Last Updated on May 5, 2015, by eNotes Editorial. Word Count: 67
Discuss the relations between the Native Americans and white settlers in Chesapeake and Centennial.
Discuss the conflict between progress and the environment in James Michener’s novels.
Most of Michener’s major characters are men. Discuss Michener’s female characters in terms of their “feminism.”
What accounts for the decline of Michener’s important families?
Discuss Michener’s depiction of Quakers and the Quaker religion in Chesapeake.
Other literary forms
Last Updated on May 5, 2015, by eNotes Editorial. Word Count: 72
Although James A. Michener (MIHCH-nuhr) considered himself primarily a novelist, he also was an accomplished short-story writer, essayist, art historian, and editor. Major themes in his nonfiction are travel and American politics. The Voice of Asia (1951) is also in the political tradition. The Floating World (1954) is a philosophical essay on Japanese art, a theme he treats in four other works, most notably in Japanese Prints from the Early Masters to the Modern (1959).
Last Updated on May 5, 2015, by eNotes Editorial. Word Count: 198
In the early 1950’s, James A. Michener was heralded as the new voice in American fiction. Still basking in the considerable praise that followed his first book, Tales of the South Pacific, and the Pulitzer Prize that accompanied it, he shared the reflected glow of Richard Rodgers and Oscar Hammerstein’s musical adaptation, South Pacific (1949). Although critics objected to the romantic cast of his early novels, they also found much to praise. Critical reaction to his later novels has also been mixed: While some consider them brilliant for their sweeping panoramic scope, others have condemned the novels for their mass of information, undeveloped characters, and lack of depth. Despite the doubts of literary critics as to the merits of Michener’s novels, an eager public has responded to them enthusiastically.
In addition to the Pulitzer Prize, Michener’s writing earned for him a number of honorary degrees and awards, including the appointment to several government committees. His work on two of these committees—the Centennial Commission and the National Aeronautics and Space Administration (NASA) Advisory Council—contributed to research for his fiction. In 1977, President Gerald R. Ford awarded Michener the Medal of Honor, America’s highest civilian award.
Last Updated on May 5, 2015, by eNotes Editorial. Word Count: 352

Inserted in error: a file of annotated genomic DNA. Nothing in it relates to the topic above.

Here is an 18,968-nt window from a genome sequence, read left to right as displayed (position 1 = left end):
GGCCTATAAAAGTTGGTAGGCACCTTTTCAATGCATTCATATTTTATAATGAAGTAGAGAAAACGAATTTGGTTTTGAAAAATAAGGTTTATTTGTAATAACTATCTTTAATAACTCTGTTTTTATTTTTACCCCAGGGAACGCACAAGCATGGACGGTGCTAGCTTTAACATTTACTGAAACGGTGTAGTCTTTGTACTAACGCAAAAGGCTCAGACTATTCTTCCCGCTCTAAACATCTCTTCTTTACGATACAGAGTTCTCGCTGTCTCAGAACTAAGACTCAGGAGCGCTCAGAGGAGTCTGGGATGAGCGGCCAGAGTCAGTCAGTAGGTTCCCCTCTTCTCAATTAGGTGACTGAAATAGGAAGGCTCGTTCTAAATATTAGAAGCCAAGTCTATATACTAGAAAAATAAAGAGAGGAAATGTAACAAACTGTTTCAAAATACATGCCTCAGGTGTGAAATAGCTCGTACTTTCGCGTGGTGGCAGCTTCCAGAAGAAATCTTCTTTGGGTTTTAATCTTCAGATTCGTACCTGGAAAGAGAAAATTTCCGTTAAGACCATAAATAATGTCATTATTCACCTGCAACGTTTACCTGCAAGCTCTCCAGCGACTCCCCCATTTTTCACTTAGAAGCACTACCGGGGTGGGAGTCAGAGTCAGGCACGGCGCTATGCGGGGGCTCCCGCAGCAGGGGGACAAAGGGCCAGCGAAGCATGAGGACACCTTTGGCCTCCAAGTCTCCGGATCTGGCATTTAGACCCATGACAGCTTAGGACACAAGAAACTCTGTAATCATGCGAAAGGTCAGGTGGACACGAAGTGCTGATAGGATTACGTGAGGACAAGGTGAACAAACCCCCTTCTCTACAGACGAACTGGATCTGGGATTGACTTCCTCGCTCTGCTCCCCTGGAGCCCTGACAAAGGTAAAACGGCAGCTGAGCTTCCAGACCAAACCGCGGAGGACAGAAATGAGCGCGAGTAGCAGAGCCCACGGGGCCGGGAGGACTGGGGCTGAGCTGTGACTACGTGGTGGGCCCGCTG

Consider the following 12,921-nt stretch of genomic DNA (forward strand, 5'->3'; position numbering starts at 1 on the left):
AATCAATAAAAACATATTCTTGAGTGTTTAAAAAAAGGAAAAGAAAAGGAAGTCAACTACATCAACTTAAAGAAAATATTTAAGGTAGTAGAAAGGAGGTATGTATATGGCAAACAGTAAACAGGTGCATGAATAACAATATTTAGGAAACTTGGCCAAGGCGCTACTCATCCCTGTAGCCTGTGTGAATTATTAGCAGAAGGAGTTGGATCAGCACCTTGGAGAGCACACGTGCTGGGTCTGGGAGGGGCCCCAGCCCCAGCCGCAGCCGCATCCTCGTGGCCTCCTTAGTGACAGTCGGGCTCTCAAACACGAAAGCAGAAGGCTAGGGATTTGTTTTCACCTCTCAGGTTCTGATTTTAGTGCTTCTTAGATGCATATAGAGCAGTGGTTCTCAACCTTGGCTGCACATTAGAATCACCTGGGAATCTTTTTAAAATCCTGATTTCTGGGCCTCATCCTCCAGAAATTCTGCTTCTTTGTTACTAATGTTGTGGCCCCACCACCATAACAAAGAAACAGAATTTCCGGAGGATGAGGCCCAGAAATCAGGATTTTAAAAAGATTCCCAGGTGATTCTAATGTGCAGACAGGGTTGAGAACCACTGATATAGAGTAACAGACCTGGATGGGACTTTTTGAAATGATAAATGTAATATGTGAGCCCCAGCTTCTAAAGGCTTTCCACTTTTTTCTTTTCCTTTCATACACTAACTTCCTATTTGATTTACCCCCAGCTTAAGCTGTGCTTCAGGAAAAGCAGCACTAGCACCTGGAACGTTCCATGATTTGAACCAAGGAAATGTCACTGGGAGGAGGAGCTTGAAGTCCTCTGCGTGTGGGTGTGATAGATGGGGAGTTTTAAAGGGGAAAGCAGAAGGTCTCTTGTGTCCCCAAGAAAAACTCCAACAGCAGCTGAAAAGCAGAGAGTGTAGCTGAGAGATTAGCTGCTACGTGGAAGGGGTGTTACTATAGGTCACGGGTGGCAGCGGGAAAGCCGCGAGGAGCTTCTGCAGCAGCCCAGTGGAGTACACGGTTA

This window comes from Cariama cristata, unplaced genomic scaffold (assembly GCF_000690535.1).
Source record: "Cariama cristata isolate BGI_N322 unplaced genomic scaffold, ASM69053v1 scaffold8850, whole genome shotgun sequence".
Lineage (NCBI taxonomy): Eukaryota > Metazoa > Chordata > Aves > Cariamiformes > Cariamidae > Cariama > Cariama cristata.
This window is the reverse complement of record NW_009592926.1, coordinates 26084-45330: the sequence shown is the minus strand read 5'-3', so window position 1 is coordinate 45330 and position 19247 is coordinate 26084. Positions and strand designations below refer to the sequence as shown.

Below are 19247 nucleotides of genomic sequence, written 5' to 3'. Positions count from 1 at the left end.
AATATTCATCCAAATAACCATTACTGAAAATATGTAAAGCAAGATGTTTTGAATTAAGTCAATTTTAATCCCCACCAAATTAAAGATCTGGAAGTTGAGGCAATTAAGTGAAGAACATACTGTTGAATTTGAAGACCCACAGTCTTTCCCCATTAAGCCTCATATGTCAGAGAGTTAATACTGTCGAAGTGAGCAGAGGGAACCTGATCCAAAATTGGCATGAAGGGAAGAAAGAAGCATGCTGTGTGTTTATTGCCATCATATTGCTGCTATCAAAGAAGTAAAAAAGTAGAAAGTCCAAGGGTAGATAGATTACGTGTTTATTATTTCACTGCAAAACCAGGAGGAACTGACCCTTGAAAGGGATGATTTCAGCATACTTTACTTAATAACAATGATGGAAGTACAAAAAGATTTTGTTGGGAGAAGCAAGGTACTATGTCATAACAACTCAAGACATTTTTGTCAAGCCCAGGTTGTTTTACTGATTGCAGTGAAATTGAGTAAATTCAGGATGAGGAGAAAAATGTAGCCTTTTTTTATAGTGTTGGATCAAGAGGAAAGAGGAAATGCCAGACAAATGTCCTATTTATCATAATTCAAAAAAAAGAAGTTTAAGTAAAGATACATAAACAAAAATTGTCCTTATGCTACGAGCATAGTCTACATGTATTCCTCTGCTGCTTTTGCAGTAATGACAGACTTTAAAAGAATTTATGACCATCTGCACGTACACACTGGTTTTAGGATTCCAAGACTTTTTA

Day, A. Grove. James A. Michener. 2d ed. New York: Twayne, 1977. Written from the point of view of one who knew and worked with Michener. Its excellent bibliography is limited, naturally, to materials published before 1977.
Groseclose, Karen, and David A. Groseclose. James A. Michener: A Bibliography. Austin, Tex.: State House Press, 1996. A detailed chronology of Michener’s life, including the most important events, his publications, honors, awards, and his contributions to society, education, and politics. Contains a comprehensive bibliography about Michener and presents an informative synopsis of each of Michener’s novels, as well as a compilation of Michener’s works.
Hayes, John P. James A. Michener. Indianapolis: Bobbs-Merrill, 1987. A helpful biography.
May, Stephen J. Michener: A Writer’s Journey. Norman: University of Oklahoma Press, 2005. Michener’s own writing is used to paint a portrait of him as a journalist and popular writer who never achieved the literary acclaim that he craved. Includes 19 black and white photos.
Michener, James A. The World Is My Home. New York: Random House, 1992. A memoir of Michener’s life and writing.
Roberts, F. X., and C. D. Rhine, comps. James A. Michener: A Checklist of His Works. Westport, Conn.: Greenwood Press, 1995. As part of the series on Bibliographies and Indexes in American Literature, Roberts and Rhine have compiled a comprehensive list of Michener’s writings. Excellent reference work that contains a selected, annotated bibliography.
Severson, Marilyn S. James A. Michener. Westport, Conn.: Greenwood Press, 1996. Severson’s book, part of the series of Critical Companions to Popular Contemporary Writers, presents a complete overview of Michener’s life, including his writing style, themes, ideas, and concerns. Also provides an excellent, detailed analysis of nine of Michener’s forty-eight books. Includes a partial bibliography of works by Michener, of information and criticism about Michener, and of reviews of some of Michener’s books.
Shaddinger, Anne E. The Micheners in America. Rutland, Vt.: Charles Tuttle, 1958. Information on Michener’s parentage.
Silverman, Herman. Michener and Me: A Memoir. Philadelphia: Running Press, 1999. Silverman, who first met Michener before the latter’s literary success, recounts his memories of over fifty years of friendship.